WASHINGTON (Sept. 18, 2018) - A new study published in the peer-reviewed journal PLOS Biology reveals certain nonlethal methods are effective for managing predators in agricultural landscapes. Twenty-one authors from 10 nations reviewed 114 peer-reviewed scientific studies measuring the effectiveness of lethal and non-lethal methods for reducing carnivore predation on livestock, one of the main causes of conflict between predators and people. Livestock guardian dogs, livestock enclosures and fladry all were scientifically shown to be effective conflict deterrents. Many more methods - lethal and nonlethal alike - show promise but have not yet been studied in a scientifically defensible manner to determine if they are effective.
In addition to determining the effectiveness of three nonlethal tools, the authors of the study concluded that robust scientific research on carnivore management methods is urgently needed. Immense resources are spent globally each year to protect livestock from carnivores, but too often without science-based evidence that the methods work. Evidence of the effectiveness of a deterrent should be a mandatory prerequisite to large-scale funding, policy-making and implementation, according to their results. Their call included the need for a new coalition of scientists and managers to establish consistent standards for future research on method effectiveness.
Defenders of Wildlife is actively addressing the need for more scientific evaluation of the effectiveness of non-lethal methods. In 2017, Defenders published a scientific evaluation of the Wood River Wolf Project in Idaho that reported proactive, nonlethal methods resulted in a 90 percent decline in domestic sheep losses on public grazing allotments in Idaho's national forests, which are also home to wolves and other native predators. These methods included livestock guardian dogs, fladry, light and sound devices, livestock carcass disposal and human presence used across large-scale, open-range livestock grazing operations. They were then compared with adjacent sheep grazing allotments that relied on lethal instead of nonlethal management to control wolves and other predators.
Jennie Miller, a lead author of the study and senior scientist at Defenders of Wildlife, issued the following statement:
"Just as we rigorously and repeatedly test medicines, vehicles and other devices for their effectiveness, we should test carnivore management methods before deeming how and when they can be used effectively. Our study found that livestock guardian dogs, livestock enclosures and fladry are scientifically-sound management tools, and these methods can be used and promoted as reliable methods for deterring predators and protecting livestock. However, many other interventions, including predator lethal control and translocation but also newer methods like range riders and light-sound devices, need to be further tested to ensure they are effective before being recommended for widespread use. Ultimately, we want to avoid agencies and livestock owners investing substantial money and time in so-called solutions that might not be resolving carnivore conflicts.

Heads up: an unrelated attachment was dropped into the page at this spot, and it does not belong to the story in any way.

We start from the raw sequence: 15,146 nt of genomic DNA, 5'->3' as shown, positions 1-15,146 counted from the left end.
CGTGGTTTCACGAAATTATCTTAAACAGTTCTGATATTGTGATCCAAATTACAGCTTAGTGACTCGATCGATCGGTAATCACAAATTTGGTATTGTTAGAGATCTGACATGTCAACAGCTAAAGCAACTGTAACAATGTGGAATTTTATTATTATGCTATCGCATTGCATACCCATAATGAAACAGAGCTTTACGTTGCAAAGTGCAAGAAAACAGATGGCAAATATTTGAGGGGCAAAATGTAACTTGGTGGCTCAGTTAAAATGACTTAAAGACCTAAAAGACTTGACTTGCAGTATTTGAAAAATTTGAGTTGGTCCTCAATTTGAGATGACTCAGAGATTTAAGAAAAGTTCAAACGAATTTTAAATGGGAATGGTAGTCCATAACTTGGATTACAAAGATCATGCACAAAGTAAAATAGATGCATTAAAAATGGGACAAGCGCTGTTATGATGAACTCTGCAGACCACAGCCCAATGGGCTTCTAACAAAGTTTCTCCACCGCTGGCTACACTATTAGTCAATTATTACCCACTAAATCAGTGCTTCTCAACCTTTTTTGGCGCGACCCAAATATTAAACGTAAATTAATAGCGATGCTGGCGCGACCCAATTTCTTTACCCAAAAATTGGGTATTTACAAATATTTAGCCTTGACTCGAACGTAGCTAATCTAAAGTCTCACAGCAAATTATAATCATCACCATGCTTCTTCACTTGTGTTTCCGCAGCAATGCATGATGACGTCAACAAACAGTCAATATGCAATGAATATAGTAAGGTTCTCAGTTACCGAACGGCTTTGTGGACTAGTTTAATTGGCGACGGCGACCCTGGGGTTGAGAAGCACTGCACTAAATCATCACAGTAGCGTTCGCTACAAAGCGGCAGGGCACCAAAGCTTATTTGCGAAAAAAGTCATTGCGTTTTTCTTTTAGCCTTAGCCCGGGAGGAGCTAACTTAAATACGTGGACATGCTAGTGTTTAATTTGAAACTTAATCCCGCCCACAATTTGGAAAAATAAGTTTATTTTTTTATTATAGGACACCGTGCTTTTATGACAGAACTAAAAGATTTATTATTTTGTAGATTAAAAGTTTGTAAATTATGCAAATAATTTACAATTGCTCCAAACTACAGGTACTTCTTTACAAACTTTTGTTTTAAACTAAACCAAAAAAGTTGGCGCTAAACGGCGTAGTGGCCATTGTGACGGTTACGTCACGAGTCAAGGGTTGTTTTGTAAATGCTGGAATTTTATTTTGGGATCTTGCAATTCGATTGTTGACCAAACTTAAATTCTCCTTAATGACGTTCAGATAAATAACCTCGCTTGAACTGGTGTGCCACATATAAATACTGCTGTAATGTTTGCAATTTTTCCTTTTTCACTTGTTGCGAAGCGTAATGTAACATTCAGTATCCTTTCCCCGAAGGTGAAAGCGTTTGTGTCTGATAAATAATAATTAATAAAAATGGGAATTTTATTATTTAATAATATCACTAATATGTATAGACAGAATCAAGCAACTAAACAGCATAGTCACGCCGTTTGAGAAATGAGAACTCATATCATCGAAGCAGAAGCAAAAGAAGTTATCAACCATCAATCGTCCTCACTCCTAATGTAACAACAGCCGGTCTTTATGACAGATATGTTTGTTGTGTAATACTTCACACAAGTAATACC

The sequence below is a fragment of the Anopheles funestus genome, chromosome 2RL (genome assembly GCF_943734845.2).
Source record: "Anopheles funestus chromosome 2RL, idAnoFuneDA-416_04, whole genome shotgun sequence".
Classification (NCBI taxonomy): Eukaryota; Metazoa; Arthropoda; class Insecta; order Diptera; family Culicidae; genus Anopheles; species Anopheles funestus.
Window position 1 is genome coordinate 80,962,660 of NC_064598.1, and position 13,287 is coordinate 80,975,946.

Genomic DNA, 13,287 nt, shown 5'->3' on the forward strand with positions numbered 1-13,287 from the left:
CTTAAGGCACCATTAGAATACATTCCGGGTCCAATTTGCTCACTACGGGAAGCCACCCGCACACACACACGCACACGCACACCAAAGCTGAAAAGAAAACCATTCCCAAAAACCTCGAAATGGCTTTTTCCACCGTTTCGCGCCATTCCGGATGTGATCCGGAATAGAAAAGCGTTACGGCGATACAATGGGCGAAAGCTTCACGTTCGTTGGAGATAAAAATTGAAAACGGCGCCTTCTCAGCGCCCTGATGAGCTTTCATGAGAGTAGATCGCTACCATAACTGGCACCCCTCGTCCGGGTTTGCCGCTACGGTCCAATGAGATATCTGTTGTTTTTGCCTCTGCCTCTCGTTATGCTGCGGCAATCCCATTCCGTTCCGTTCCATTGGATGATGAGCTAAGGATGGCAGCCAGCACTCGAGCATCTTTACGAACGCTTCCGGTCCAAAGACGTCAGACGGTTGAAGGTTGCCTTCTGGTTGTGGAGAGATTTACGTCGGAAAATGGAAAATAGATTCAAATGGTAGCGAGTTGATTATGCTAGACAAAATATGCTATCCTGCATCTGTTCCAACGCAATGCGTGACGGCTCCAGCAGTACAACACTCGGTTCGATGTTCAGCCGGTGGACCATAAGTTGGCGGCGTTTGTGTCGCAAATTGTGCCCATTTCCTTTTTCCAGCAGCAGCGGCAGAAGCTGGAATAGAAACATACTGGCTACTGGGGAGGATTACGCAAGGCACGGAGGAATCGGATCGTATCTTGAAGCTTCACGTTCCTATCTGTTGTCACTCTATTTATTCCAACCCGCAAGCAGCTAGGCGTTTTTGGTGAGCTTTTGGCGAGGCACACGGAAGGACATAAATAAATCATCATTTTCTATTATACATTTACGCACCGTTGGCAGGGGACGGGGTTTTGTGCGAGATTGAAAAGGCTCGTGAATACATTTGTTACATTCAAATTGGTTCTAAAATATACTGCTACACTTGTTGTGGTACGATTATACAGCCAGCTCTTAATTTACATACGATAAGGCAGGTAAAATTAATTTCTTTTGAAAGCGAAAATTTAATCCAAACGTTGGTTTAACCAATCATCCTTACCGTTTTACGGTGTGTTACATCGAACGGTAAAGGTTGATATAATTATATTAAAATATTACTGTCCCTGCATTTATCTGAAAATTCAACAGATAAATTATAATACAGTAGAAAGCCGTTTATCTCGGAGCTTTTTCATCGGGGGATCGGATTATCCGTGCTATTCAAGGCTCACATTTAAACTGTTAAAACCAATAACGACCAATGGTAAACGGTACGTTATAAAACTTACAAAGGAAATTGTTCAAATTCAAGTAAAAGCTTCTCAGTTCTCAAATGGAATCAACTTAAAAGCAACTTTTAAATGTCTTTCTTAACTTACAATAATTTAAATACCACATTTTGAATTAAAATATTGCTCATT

"We call on the scientific and agricultural communities to hold carnivore management to the highest standards of scientific integrity. When scientists, policymakers and livestock producers come together to make wise regulations, we'll save money, time, livestock and carnivores alike."
Lily van Eeden, a lead author of the study and Ph.D. candidate at the School of Life and Environmental Sciences, University of Sydney, issued the following statement:
"Too often our current practices are based on habit and history, not evidence. Continuing with ineffective management has social and financial costs for the rural communities who bear the impacts of predator attacks on their livelihoods."
Ann Eklund, a lead author of the study and Ph.D. candidate at Grimsö Wildlife Research Station, Swedish University of Agricultural Sciences, issued the following statement:
"Quantifications of the effectiveness of carnivore management interventions are necessary to make their use efficient. As rigorous scientific evaluations are currently scarce we encourage animal owners, carnivore managers and researchers to collaborate to apply interventions in ways that allow for scientific evaluations. The field may then be able to move toward an evidence-based practice that can save time, money and the lives of both domestic animals and wild carnivores in the future."
Adrian Treves, a lead author of the study and professor at Nelson Institute for Environmental Studies, University of Wisconsin-Madison, issued the following statement:
"Nature is the legacy we leave to future generations so it's our moral duty -- and legal duty in most countries -- to preserve wild predators unimpaired for futurity. Our review is an effort to share global lessons with the broadest public and make progress in government policy and farmers' livelihoods."
The study was included four equal lead authors (in alphabetical order): Lily van Eeden, The University of Sydney; Ann Eklund, Swedish University of Agricultural Sciences; Dr. Jennie Miller, Defenders of Wildlife; and Dr. Adrian Treves, University of Wisconsin, Madison.
The study is available for open access review here.
A video by the lead authors about the study can be found here.